Nationwide Trends Among Adults With Critical Limb Ischemia
What are the trends in hospitalization of patients with critical limb ischemia (CLI) in the United States, from 2003 to 2011?
CLI and revascularization procedures were identified using International Classification of Diseases-Ninth Edition-Clinical Modification codes. In-hospital mortality and amputation were coprimary outcomes. Length of stay (LOS) and cost of hospitalization were secondary outcomes. Multivariable hierarchical logistic regression analysis with exchangeable matrix was used to determine independent predictors of in-hospital mortality in the study cohort.
The authors included a total of 642,433 admissions with CLI across 2003 to 2011. The annual rate of CLI admissions has been relatively constant across 2003 to 2011 (approximately 150 of every 100,000 people in the United States). There has been a significant reduction in the proportion of patients undergoing surgical revascularization from 13.9% in 2003 to 8.8% in 2011, while endovascular revascularization has increased from 5.1% to 11.0% during the same time period. This was accompanied by a steady reduction in the incidence of in-hospital mortality and major amputation. Compared to surgical revascularization, endovascular revascularization was associated with reduced in-hospital mortality (2.34% vs. 2.73%), mean LOS (8.7 days vs. 10.7 days), and mean cost of hospitalization ($31,679 vs. $32,485) despite similar rates of major amputation (6.5% vs. 5.7%).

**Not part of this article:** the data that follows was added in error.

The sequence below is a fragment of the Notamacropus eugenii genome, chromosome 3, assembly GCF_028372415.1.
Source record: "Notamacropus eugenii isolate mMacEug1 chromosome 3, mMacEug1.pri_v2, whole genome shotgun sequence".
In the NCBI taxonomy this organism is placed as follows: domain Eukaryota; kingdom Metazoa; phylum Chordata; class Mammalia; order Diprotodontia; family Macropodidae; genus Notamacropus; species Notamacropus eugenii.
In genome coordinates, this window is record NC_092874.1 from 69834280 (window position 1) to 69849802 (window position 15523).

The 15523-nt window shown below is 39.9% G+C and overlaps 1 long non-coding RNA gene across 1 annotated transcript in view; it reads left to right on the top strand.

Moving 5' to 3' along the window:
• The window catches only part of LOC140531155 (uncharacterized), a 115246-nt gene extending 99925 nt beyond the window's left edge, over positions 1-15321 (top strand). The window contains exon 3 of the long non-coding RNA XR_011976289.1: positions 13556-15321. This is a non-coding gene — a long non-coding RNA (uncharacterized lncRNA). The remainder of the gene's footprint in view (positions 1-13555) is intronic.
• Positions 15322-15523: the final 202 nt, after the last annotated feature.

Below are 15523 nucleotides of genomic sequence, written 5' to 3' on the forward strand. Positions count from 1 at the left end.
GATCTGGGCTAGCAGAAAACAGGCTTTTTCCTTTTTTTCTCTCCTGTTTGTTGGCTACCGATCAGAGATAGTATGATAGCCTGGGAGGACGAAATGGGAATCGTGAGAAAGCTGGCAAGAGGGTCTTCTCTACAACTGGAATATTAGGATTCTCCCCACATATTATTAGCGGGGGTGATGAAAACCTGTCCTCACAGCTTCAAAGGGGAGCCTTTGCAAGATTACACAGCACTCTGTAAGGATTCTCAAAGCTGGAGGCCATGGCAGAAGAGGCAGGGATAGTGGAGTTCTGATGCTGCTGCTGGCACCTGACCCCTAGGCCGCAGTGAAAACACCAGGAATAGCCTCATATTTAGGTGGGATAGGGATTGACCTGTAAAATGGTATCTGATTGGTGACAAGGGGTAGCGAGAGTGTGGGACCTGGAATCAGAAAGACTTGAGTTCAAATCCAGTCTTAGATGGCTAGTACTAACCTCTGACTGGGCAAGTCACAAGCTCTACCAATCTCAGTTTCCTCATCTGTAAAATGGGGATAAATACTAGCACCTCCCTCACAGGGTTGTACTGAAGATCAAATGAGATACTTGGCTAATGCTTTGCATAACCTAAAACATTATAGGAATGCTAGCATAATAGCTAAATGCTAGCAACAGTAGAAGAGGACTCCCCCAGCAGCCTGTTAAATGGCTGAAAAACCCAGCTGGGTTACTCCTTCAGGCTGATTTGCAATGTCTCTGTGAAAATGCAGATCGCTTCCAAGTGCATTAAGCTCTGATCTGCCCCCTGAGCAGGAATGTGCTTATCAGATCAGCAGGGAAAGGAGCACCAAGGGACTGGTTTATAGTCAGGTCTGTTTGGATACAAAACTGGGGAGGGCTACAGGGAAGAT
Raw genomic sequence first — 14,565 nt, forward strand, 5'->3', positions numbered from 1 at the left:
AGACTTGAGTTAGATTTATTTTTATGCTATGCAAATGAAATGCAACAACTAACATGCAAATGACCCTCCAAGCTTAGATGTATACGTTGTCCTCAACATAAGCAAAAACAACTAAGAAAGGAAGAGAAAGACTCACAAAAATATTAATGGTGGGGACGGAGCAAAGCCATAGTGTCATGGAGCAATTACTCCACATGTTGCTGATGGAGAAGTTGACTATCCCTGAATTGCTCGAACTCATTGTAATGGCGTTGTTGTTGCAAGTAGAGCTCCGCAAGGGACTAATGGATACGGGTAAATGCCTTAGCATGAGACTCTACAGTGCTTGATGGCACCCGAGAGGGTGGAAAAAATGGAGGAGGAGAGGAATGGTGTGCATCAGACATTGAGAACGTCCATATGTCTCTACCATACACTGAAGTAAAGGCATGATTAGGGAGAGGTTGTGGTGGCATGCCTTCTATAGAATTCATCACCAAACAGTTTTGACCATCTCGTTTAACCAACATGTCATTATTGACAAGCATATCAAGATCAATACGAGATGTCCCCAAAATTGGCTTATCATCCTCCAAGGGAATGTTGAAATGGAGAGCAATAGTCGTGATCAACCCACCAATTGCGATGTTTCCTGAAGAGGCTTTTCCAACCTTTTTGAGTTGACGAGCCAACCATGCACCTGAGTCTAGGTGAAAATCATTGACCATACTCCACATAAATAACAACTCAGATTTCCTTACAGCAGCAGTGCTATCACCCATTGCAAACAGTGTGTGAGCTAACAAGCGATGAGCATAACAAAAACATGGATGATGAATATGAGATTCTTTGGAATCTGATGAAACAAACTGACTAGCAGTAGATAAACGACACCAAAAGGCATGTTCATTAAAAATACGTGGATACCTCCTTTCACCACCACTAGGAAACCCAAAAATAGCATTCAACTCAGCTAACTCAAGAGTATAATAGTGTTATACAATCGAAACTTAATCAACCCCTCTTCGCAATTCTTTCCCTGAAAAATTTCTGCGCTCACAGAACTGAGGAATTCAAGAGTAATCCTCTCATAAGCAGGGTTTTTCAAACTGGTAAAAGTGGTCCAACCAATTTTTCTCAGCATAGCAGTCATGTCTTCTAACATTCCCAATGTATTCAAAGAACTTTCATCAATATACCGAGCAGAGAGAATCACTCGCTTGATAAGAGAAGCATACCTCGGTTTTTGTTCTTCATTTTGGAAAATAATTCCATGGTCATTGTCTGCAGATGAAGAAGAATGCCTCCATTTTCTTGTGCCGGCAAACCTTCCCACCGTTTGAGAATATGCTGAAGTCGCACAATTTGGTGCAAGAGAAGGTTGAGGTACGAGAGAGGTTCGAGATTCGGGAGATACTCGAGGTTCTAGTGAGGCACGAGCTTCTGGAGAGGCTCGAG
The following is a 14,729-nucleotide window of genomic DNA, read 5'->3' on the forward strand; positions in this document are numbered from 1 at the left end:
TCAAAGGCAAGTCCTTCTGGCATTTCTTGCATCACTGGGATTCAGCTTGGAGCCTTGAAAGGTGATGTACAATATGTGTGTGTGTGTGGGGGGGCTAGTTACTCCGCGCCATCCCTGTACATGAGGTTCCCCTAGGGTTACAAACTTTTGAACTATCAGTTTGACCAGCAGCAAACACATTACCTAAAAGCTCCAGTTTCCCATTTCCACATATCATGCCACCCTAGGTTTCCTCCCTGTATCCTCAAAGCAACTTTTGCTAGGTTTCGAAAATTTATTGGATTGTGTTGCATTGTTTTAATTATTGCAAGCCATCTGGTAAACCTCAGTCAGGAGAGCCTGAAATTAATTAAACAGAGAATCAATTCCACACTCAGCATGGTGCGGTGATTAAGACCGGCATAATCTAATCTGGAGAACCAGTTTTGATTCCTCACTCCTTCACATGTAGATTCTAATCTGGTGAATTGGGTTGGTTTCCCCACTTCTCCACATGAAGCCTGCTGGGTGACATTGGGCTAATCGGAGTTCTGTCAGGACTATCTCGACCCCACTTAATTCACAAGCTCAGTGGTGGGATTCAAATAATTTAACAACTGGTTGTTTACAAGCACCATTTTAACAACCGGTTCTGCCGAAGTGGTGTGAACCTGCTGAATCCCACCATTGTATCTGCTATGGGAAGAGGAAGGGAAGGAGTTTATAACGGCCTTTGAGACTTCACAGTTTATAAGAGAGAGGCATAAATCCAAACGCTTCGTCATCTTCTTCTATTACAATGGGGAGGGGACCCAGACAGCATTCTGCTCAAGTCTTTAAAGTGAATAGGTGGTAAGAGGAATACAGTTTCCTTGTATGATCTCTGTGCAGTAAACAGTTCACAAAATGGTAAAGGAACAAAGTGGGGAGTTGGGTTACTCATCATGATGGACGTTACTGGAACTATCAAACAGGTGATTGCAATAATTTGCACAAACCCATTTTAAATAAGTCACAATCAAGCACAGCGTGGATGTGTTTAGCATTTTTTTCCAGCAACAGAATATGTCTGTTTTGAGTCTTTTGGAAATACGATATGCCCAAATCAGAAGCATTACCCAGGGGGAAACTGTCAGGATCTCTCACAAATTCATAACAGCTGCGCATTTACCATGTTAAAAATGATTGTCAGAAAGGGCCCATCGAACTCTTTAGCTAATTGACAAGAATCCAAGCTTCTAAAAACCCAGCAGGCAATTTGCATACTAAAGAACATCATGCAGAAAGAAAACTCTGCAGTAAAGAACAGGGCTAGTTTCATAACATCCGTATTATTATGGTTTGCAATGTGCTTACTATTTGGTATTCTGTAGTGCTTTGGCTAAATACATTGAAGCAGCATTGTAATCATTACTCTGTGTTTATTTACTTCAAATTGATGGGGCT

The authors concluded that while CLI admission rates have remained constant from 2003 to 2011, rates of surgical revascularization have significantly declined and endovascular revascularization procedures have increased.
This study reports that there has been a reduction in the proportion of CLI patients undergoing surgical revascularization, accompanied by a corresponding increase in endovascular revascularization during the study duration. Furthermore, the endovascular approach was associated with reduced in-hospital mortality, mean LOS, and mean cost of hospitalization compared to surgical revascularization. There were gender, race, socioeconomic based, geographic, and type of hospital disparities in care of these patients, and additional research is indicated to understand the reasons for and consequences of these disparities. Such knowledge may help standardize treatment and optimize outcomes of these high-risk patients.
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